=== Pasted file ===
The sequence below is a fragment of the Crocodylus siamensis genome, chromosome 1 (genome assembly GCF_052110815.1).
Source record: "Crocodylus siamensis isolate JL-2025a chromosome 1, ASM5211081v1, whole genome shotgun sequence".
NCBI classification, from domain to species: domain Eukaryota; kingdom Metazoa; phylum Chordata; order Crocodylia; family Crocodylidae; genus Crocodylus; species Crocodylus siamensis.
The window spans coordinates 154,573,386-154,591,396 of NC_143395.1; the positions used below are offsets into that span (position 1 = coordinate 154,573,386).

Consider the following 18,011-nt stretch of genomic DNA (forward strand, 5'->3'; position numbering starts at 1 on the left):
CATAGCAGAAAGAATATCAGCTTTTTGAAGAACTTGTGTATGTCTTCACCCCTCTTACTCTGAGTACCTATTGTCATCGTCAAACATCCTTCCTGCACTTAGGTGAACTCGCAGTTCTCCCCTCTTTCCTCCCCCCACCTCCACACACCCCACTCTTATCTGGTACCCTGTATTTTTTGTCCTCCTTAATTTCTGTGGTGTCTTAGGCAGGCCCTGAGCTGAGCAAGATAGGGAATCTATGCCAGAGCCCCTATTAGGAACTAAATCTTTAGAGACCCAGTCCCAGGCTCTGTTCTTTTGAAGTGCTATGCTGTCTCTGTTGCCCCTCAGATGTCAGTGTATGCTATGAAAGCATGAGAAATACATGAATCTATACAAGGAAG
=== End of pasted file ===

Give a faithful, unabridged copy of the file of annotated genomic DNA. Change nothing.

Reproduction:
The sequence below is a fragment of the Crocodylus siamensis genome, chromosome 1 (genome assembly GCF_052110815.1).
Source record: "Crocodylus siamensis isolate JL-2025a chromosome 1, ASM5211081v1, whole genome shotgun sequence".
NCBI classification, from domain to species: domain Eukaryota; kingdom Metazoa; phylum Chordata; order Crocodylia; family Crocodylidae; genus Crocodylus; species Crocodylus siamensis.
The window spans coordinates 154,573,386-154,591,396 of NC_143395.1; the positions used below are offsets into that span (position 1 = coordinate 154,573,386).

Consider the following 18,011-nt stretch of genomic DNA (forward strand, 5'->3'; position numbering starts at 1 on the left):
CATAGCAGAAAGAATATCAGCTTTTTGAAGAACTTGTGTATGTCTTCACCCCTCTTACTCTGAGTACCTATTGTCATCGTCAAACATCCTTCCTGCACTTAGGTGAACTCGCAGTTCTCCCCTCTTTCCTCCCCCCACCTCCACACACCCCACTCTTATCTGGTACCCTGTATTTTTTGTCCTCCTTAATTTCTGTGGTGTCTTAGGCAGGCCCTGAGCTGAGCAAGATAGGGAATCTATGCCAGAGCCCCTATTAGGAACTAAATCTTTAGAGACCCAGTCCCAGGCTCTGTTCTTTTGAAGTGCTATGCTGTCTCTGTTGCCCCTCAGATGTCAGTGTATGCTATGAAAGCATGAGAAATACATGAATCTATACAAGGAAG